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Warren Commission Report: Page 110« Previous | Next »

(CHAPTER III - The Shots From the Texas School Book Depository)

By using the Zapruder, Nix and Muchmore motion pictures, the President's location at the time the bullet penetrated his head was fixed with reasonable precision. A careful analysis of the Nix and Muchmore films led to fixing the exact location of these cameramen. The point of impact of the bullet on the President's head was apparent in all of the movies. At that point in the Nix film a straight line was plotted from the camera position to a fixed point in the background and the President's location along this line was marked on a plat map.327 A similar process was followed with the Muchmore film. The President's location on the plat map was identical to that determined from the Nix film.328 The President's location, established through the Nix and Muchmore films, was confirmed by comparing his position on the Zapruder film. This location had hitherto only been approximated, since there were no landmarks in the background of the Zapruder frame for alinement purposes other than a portion of a painted line on the curb.329 Through these procedures, it was determined that President Kennedy was shot in the head when he was 230.8 feet from a point on the west curbline on Houston Street where it intersected with Elm Street.330 The President was 265.3 feet from the rifle in the sixth-floor window and at that position the approximate angle of declination was 15°21'.331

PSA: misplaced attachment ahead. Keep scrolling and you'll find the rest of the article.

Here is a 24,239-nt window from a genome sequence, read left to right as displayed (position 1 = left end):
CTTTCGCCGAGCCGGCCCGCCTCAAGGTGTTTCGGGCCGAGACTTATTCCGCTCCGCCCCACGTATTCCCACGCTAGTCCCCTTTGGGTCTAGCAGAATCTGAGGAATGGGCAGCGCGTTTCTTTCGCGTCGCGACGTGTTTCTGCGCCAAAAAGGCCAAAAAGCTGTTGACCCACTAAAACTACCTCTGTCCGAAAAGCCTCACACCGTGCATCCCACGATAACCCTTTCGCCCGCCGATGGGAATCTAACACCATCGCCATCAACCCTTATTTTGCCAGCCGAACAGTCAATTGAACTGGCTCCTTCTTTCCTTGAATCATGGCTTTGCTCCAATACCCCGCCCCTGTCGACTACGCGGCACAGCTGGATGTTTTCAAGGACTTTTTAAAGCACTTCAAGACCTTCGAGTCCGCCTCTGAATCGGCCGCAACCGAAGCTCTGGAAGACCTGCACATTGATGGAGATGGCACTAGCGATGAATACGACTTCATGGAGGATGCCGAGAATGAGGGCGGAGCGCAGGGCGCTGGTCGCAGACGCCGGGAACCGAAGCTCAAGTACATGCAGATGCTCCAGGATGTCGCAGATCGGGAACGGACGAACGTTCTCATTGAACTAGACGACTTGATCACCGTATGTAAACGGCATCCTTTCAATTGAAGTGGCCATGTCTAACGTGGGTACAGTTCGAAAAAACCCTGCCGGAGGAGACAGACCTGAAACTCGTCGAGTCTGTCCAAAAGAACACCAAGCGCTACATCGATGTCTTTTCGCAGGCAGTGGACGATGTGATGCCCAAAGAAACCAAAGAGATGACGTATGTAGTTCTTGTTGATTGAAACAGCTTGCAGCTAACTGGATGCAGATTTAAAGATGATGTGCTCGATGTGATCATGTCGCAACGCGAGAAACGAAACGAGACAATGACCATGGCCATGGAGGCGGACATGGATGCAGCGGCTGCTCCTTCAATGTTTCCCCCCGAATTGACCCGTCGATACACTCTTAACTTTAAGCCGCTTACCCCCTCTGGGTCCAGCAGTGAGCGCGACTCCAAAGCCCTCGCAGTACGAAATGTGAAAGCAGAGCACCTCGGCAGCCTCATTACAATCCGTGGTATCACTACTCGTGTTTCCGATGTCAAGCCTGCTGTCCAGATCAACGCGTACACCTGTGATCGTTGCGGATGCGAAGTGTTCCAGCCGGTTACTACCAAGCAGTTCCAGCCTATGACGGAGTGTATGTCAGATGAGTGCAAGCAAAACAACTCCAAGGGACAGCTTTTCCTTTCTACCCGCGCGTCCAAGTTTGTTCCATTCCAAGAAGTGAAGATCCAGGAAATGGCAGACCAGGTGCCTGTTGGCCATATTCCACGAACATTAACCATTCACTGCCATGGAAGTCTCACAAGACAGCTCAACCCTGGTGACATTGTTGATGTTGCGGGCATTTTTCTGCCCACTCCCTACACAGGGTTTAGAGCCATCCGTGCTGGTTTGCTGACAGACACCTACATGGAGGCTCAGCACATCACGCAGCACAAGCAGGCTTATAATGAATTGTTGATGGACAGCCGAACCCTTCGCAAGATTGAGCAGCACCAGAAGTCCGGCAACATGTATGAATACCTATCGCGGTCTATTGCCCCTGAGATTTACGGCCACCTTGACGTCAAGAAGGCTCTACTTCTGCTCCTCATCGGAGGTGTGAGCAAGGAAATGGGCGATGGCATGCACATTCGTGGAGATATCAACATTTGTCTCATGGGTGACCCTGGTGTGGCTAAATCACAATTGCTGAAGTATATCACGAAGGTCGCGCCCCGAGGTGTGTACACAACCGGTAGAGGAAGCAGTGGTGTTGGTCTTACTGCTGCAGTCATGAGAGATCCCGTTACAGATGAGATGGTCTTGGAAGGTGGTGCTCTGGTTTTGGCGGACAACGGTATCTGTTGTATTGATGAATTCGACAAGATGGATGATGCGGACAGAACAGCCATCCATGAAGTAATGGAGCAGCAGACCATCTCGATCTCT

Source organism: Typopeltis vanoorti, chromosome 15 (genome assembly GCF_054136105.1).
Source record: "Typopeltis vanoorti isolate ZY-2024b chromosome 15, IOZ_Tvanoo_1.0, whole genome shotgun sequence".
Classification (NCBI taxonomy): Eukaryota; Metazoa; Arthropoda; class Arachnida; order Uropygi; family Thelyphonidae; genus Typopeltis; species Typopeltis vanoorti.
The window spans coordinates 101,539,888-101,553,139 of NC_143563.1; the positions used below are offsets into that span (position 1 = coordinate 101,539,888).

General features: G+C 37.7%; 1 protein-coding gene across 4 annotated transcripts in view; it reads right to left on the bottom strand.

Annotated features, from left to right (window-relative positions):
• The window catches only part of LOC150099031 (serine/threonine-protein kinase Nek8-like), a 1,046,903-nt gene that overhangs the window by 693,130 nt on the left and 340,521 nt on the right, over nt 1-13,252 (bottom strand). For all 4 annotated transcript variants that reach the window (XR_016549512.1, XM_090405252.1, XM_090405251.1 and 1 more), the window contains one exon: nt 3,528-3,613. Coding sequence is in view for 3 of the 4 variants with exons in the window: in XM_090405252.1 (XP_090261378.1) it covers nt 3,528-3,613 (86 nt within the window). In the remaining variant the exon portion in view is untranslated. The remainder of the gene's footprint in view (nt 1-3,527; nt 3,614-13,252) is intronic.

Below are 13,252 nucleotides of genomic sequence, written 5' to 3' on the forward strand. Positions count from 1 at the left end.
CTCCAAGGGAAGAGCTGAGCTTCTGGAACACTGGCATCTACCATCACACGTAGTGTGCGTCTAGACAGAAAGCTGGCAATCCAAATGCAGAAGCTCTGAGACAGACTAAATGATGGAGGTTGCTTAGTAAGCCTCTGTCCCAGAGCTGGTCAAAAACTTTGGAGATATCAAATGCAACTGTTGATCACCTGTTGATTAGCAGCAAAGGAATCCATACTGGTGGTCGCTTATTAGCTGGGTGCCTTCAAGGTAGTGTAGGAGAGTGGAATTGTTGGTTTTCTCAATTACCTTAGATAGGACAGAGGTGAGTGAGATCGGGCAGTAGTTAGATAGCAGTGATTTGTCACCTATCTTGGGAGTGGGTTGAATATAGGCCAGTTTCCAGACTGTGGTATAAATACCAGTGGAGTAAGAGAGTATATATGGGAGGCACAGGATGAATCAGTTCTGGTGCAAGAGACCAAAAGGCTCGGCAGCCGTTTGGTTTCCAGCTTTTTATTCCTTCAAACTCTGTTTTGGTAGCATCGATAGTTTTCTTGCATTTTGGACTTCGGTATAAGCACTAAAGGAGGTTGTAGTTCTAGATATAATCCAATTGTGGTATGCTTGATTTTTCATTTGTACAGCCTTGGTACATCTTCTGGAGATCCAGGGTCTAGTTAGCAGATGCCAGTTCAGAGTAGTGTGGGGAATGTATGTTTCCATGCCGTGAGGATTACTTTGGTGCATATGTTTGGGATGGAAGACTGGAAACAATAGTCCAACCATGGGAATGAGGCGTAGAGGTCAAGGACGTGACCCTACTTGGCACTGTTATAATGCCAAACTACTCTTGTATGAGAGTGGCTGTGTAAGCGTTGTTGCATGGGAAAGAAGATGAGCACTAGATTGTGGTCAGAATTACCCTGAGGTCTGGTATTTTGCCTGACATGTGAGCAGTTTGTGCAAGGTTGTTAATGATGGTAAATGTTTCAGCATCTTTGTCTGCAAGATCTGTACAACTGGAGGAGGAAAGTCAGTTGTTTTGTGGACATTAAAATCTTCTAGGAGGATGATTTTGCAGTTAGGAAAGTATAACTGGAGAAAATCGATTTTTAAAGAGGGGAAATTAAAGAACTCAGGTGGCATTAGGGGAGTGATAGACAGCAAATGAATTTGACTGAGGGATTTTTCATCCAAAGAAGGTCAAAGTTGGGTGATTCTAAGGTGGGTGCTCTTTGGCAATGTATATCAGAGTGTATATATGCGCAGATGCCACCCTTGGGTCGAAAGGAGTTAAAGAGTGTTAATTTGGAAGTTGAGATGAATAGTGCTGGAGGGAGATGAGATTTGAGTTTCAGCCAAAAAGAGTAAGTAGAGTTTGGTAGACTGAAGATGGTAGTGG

NUMBER OF SHOTS

The consensus among the witnesses at the scene was that three shots were fired.332 However, some heard only two shots,333 while others testified that they heard four and perhaps as many as five or six shots.334 The difficulty of accurate perception of the sound of gunshots required careful scrutiny of all of this testimony regarding the number of shots. The firing of a bullet causes a number of noises: the muzzle blast, caused by the smashing of the hot gases which propel the bullet into the relatively stable air at the gun's muzzle; the noise of the bullet, caused by the shock wave built up ahead of the bullet's nose as it travels through the air; and the noise caused by the impact of the bullet on its target.335 Each noise can be quite sharp and may be perceived as a separate shot. The tall buildings in the area might have further distorted the sound.


The physical and other evidence examined by the Commission compels the conclusion that at least two shots were fired. As discussed previously, the nearly whole bullet discovered at Parkland Hospital and the two larger fragments found in the Presidential automobile, which were identified as coming from the assassination rifle, came from at least two separate bullets and possibly from three.336 The most convincing evidence relating to the number of shots was provided by the presence on the sixth floor of three spent cartridges which were demonstrated to have been fired by the same rifle that fired the bullets which caused the wounds. It is possible that the assassin carried an empty shell in the rifle and fired only two shots, with the witnesses hearing multiple noises made by the same shot. Soon after the three

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